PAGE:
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Lifestyle & Human Interest

Grandma Stuck in Burning Car Saved Just In Time by Good Samaritan: 'You Became My Grandson That Day'

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Kristine Smith nearly died in a car fire on March 2 after her car hit something and erupted into flames, but she’s alive today thanks to the bravery of a stranger who is now considered family.

Smith, from Sacramento, was driving on 1-80 in Citrus Heights, Calif., with her husband and their granddaughter when their car hit something and caught fire.

Apparently, her husband and granddaughter managed to exit the vehicle, but Smith had recently had knee surgery and couldn’t get out of the car. Neither her husband nor her granddaughter could help her. Trapped as the flames grew higher and higher, Smith thought she was done for.

“I just heard the pop underneath and I figured we had a flat tire,” Smith said, according to KCRA-TV. “I wasn’t thinking of anybody stopping in that situation because the fire was so big.

“It could have blown at any time. It went that fast.”

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But at that moment, Elton Ward was driving by with his daughter. The good Samaritan spotted the burning car and immediately pulled over to help.

“And then I see this car in flames, so I’m like, that’s insane,” Ward recalled.

Despite the dangerous situation the fire posed and the rate at which the fire was growing, Ward managed to get Smith out and away from the car — and just in time.

“Literally in a matter of 30 seconds, boom, first explosion, loud, big, big explosion,” he said. “Then, when that explosion happened, huge flames come up.”

Sacramento Metro Fire got there minutes later — minutes after the explosion, minutes too late if it hadn’t been for Ward.

Parker Wilbourn with Sacramento Metro Fire recognized the man’s heroics.

“Had they not stopped and made that rescue, there’s a very strong likelihood that that, those victims would have perished in that vehicle fire,” he acknowledged.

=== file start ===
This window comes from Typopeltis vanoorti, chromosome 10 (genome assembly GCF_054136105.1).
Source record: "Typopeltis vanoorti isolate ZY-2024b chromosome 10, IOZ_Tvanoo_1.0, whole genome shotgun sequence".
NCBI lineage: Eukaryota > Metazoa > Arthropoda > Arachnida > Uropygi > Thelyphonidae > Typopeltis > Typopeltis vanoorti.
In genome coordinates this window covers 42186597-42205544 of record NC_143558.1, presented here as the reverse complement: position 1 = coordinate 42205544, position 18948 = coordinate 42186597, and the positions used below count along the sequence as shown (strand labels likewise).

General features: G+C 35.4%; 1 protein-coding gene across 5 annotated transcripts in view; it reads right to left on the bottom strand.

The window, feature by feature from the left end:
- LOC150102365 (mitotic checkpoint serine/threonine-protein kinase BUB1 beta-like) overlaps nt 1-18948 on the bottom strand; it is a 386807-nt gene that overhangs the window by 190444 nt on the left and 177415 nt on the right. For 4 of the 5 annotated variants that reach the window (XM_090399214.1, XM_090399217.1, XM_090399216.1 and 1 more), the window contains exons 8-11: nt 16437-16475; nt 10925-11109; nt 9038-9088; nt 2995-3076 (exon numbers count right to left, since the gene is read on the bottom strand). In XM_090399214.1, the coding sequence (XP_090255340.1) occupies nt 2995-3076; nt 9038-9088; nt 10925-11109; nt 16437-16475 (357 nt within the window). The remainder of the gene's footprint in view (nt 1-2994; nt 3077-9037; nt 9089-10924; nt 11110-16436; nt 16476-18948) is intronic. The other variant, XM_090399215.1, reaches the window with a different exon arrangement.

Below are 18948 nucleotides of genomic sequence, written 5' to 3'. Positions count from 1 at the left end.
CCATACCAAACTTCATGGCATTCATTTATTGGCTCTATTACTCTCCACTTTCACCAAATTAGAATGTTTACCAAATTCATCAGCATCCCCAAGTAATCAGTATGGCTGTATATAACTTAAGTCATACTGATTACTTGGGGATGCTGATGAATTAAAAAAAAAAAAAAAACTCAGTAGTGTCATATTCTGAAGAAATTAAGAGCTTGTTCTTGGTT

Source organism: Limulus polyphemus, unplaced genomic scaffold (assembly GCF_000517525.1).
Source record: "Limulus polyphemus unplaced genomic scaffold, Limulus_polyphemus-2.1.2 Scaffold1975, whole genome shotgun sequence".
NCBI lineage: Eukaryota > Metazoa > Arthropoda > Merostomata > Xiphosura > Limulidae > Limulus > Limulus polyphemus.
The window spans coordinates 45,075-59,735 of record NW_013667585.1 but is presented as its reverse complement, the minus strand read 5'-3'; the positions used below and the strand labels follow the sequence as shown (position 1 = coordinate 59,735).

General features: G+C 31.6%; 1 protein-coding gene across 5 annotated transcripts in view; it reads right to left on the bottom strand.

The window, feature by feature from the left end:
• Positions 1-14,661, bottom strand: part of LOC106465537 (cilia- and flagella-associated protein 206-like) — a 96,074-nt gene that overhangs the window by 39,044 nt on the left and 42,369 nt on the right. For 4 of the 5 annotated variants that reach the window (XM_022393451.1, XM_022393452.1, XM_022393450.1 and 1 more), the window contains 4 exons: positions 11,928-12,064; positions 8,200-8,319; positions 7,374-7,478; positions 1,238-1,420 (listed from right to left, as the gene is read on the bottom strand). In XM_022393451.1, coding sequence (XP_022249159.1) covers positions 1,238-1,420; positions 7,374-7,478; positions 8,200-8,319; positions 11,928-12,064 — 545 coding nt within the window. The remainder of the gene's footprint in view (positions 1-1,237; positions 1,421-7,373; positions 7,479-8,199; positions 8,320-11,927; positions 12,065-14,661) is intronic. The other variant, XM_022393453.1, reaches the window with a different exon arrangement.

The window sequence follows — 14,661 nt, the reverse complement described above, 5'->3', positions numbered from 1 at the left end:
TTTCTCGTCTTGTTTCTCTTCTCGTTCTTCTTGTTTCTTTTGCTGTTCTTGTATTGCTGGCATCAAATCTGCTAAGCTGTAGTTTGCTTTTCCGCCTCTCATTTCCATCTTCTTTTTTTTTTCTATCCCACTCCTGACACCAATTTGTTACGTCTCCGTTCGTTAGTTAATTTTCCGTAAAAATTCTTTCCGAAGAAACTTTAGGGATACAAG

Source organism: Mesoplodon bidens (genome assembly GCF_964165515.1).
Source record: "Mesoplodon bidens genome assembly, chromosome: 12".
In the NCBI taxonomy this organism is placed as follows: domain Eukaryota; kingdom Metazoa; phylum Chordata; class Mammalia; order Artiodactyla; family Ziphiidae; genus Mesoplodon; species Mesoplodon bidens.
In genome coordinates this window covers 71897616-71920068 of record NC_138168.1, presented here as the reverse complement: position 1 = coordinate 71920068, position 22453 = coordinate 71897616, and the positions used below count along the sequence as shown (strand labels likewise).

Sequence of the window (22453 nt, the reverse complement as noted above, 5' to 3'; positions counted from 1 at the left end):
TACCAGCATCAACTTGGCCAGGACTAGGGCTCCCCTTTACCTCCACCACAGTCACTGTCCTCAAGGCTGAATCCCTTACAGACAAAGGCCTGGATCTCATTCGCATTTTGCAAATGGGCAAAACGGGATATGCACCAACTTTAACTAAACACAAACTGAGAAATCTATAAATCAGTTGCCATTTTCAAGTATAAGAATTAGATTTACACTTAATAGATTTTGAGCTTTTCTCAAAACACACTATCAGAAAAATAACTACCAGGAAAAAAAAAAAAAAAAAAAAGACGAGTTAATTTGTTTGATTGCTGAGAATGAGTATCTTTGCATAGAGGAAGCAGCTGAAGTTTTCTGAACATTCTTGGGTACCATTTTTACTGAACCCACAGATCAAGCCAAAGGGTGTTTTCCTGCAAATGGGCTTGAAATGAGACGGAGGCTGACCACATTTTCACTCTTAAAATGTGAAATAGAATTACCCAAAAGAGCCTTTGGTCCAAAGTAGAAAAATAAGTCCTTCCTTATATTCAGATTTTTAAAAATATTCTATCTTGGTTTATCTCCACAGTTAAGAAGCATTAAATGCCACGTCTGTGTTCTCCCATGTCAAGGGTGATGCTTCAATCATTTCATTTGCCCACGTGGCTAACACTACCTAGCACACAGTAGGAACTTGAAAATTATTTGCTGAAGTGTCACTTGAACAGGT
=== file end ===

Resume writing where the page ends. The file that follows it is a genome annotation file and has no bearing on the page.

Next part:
After the ordeal, Smith and Ward met up again on Sunday under much better circumstances, and Smith declared Ward the newest member of her family.

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“She would not let me go, that’s for sure,” Ward laughed.

“Nope!” Smith quipped. “You became my grandson that day.”

“We all got grandmas, grandpas, little nieces, nephews, brothers, whatever. If you all see my people, I want you to try to help my people. So, that’s somebody’s people,” said Ward.

“We are totally grateful for his help,” Smith said. “Thank the good Lord, he sent me a good Samaritan that stopped for me, so I think that it all comes back.

“The community needs to have more young people and more examples like this.”

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Amanda holds an MA in Rhetoric and TESOL from Cal Poly Pomona. After teaching composition and logic for several years, she's strayed into writing full-time and especially enjoys animal-related topics.
As of January 2019, Amanda has written over 1,000 stories for The Western Journal but doesn't really know how. Graduating from California State Polytechnic University with a MA in Rhetoric/Composition and TESOL, she wrote her thesis about metacognitive development and the skill transfer between reading and writing in freshman students.
She has a slew of interests that keep her busy, including trying out new recipes, enjoying nature, discussing ridiculous topics, reading, drawing, people watching, developing curriculum, and writing bios. Sometimes she has red hair, sometimes she has brown hair, sometimes she's had teal hair.
With a book on productive communication strategies in the works, Amanda is also writing and illustrating some children's books with her husband, Edward.
Austin, Texas
Languages Spoken
English und ein bißchen Deutsch
Topics of Expertise
Faith, Animals, Cooking